Integrity

One of my favorite questions I ask while getting to know someone is, “What has been your greatest experience during your time working at x company?” I asked that question of one of my neighbors last night, a wonderful man approaching his 90th birthday.

He hemmed and hawed a bit, but he shared how he had placed a Christian statue in front of his office. Stretching back in to his mind 60 years ago, he talked about how he had dedicated his business to the Lord and knew that his ultimate accountability was not to man, but to God. His statue was a bold and prominent display of the godly values he lived in his paper manufacturing business.

As I dug in a little deeper, he shared that his favorite value was integrity. It was one of those things that was so critically ingrained in his being that he didn’t even think about it anymore. “We always did the right thing,” he shared with confidence. “I couldn’t look at myself in the mirror knowing that we did the wrong thing.”

“One of our biggest customers was a bakery in the Mid-west. We realized we over-charged them by $10,000. We just sent them a check. They called us up and said, ‘What the #$*! is this?’ We told them the story, and they worked with us for the next 40 years.”

Warren Buffett summed it up this way, “Integrity, intelligence and energy. Hire someone without the first, and the other two will kill you.” Thousands of years before Buffett, Moses penned the following in Deuteronomy 25:13-15:

Do not have two differing weights in your bag—one heavy, one light. 14 Do not have two differing measures in your house—one large, one small. 15 You must have accurate and honest weights and measures, so that you may live long in the land the LORD your God is giving you. 16 For the LORD your God detests anyone who does these things, anyone who deals dishonestly.

Anyone who consistently lives a life for the Lord, pursuing righteousness and honesty, will live a life of meaning and purpose. Healthy relationships are more important than money, fame or power, and God uses those relationships to bring true purpose to our lives.

When I was about 22 years old, my neighbor gave me some tools. Among them was a $200 engine hoist that he purchased from Costco. I worked for Costco, and knowing their return policy, I eyed a two hundred dollar “reward” for my find. With a bit of trepidation, I hauled it off to the store for my bounty.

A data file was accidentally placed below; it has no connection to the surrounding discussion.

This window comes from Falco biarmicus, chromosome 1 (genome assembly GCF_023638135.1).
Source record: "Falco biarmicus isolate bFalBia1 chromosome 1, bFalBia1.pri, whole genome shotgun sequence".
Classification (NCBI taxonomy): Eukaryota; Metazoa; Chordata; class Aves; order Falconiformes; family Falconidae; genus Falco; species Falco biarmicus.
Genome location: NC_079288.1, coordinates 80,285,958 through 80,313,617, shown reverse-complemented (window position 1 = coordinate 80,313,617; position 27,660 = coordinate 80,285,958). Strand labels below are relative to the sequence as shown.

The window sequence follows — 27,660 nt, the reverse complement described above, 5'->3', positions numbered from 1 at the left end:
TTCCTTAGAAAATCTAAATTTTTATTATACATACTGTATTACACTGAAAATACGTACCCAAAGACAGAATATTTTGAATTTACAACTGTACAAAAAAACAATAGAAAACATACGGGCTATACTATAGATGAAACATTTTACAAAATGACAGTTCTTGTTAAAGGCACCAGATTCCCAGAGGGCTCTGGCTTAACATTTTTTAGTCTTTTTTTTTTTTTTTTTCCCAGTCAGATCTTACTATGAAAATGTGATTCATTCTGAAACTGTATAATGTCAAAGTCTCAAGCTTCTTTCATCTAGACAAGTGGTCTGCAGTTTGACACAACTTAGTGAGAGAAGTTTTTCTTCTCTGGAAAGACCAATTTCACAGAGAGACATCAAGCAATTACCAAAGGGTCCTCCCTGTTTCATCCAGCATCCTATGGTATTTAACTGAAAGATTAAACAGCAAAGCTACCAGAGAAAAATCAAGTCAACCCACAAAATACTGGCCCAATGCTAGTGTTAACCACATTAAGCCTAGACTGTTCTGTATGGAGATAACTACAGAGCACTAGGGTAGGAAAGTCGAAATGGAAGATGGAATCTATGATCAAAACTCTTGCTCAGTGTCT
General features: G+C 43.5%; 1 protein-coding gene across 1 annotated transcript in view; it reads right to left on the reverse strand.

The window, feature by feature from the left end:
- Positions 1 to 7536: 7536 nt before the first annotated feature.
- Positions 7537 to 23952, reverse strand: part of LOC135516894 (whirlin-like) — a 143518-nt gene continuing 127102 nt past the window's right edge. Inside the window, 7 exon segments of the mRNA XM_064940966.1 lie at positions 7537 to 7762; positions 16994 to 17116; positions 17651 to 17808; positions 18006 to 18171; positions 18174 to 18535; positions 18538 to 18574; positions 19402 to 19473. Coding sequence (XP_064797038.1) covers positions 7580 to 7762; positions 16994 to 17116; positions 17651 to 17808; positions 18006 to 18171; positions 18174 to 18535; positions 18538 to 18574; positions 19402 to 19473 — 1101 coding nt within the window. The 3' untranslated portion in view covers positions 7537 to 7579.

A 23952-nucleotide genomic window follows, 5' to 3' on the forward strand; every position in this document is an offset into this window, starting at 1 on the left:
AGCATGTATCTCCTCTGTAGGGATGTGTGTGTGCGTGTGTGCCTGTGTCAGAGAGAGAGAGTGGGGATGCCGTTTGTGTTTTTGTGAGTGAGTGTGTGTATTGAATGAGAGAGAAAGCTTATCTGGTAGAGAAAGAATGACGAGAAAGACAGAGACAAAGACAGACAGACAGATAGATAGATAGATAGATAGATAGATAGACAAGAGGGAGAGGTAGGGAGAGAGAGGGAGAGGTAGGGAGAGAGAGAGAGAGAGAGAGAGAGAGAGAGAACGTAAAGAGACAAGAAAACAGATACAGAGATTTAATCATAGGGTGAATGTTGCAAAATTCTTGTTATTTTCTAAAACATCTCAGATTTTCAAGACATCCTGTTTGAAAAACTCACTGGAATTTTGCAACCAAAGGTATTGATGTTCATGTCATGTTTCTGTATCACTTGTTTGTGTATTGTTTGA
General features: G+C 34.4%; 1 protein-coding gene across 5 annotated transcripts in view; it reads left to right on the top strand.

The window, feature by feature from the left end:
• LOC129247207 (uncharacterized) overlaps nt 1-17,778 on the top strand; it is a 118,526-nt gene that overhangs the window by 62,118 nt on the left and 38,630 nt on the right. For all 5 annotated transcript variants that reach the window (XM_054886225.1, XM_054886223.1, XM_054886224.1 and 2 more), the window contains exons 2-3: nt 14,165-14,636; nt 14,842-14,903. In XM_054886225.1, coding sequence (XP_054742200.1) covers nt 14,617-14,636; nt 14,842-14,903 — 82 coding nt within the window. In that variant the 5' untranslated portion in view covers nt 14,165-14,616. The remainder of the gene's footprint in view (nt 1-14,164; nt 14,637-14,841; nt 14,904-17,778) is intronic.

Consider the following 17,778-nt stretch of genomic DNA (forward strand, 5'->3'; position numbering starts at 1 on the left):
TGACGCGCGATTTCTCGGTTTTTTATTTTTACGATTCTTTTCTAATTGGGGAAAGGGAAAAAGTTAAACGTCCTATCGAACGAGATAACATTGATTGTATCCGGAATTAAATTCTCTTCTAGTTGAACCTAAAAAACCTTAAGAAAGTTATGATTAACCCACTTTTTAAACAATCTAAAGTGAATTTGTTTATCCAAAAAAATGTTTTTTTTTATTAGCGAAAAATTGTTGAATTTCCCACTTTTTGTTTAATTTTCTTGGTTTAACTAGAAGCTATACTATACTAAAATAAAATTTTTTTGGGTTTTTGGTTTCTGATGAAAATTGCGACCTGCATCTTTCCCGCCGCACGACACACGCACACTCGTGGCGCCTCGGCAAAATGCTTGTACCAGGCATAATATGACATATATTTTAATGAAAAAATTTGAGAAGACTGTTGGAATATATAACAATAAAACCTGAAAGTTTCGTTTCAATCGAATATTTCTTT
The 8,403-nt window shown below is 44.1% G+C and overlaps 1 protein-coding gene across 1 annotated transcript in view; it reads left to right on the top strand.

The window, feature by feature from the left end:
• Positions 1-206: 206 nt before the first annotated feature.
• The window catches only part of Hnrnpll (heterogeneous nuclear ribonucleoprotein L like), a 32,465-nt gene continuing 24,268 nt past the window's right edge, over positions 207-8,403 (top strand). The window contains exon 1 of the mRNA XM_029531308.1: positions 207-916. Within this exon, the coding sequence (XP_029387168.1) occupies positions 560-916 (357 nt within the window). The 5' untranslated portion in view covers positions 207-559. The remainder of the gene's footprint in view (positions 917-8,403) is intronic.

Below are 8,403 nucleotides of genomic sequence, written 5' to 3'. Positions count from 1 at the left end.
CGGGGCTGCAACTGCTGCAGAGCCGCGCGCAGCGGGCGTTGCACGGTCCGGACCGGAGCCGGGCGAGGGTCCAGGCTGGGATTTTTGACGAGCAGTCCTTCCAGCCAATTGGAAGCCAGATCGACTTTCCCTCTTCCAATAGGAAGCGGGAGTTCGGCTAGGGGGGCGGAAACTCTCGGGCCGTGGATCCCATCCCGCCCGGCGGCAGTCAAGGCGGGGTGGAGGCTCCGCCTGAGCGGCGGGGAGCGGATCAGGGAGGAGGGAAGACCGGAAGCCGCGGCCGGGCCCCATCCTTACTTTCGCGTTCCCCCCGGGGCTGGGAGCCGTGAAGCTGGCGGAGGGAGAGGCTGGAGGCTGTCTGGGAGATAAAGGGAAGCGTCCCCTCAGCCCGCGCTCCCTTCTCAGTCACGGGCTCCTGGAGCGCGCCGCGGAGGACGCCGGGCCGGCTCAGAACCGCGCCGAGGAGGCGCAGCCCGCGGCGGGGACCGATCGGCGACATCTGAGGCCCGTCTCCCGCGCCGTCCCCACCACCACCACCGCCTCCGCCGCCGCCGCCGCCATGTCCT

Several weeks after the refund, I brought my store manager the $200 in cash and asked to give the money back. I ran out of justification for my action (hey, if they don’t want to give me a refund, they wouldn’t give me the money). It may seem strange, but this was a defining moment in my adult life. I had to make amends… I hoped for mercy and prepared for the potential loss of my job. I told him the story, handed him the cash and asked for forgiveness. His response was, “Are you kidding me? Do you know how much guts it takes for you to do this? Keep your money and don’t do it again.”

I Samuel 12:1-4: Samuel said to all Israel, “I have listened to everything you said to me and have set a king over you. 2Now you have a king as your leader. As for me, I am old and gray, and my sons are here with you. I have been your leader from my youth until this day. 3 Here I stand. Testify against me in the presence of the LORD and his anointed. Whose ox have I taken? Whose donkey have I taken? Whom have I cheated? Whom have I oppressed? From whose hand have I accepted a bribe to make me shut my eyes? If I have done any of these things, I will make it right.”

Acts 20:32-35:  “Now I commit you to God and to the word of his grace, which can build you up and give you an inheritance among all those who are sanctified. 33 I have not coveted anyone’s silver or gold or clothing. 34You yourselves know that these hands of mine have supplied my own needs and the needs of my companions. 35 In everything I did, I showed you that by this kind of hard work we must help the weak, remembering the words the Lord Jesus himself said: ‘It is more blessed to give than to receive.’ ”

Do what you say, say what you do, do the right thing.

 

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The Teleios Man

It’s been four years since the death of one of my closest friends. His name was Sean T., and we met our freshman years at Green River Community College in Auburn, Washington. Sean was a local boy, like me. That’s about where our similarities ended. My family cared for and protected me. His abused and neglected him. Especially his dad.

If you prefer to look away from the ugly underbelly of sin, stop reading. Sean’s dad was a predator. He feasted on the sexual identity of his own son, stripping Sean of innocence, his purpose and his social belonging. Sean opened up his pain to me on the first day we met. He shared how his dad had molested him from his earliest memories. He shared how he had prostituted himself to make money in high school. He floundered for the words to express the anguish he felt… and the shame… from his severely broken relationships.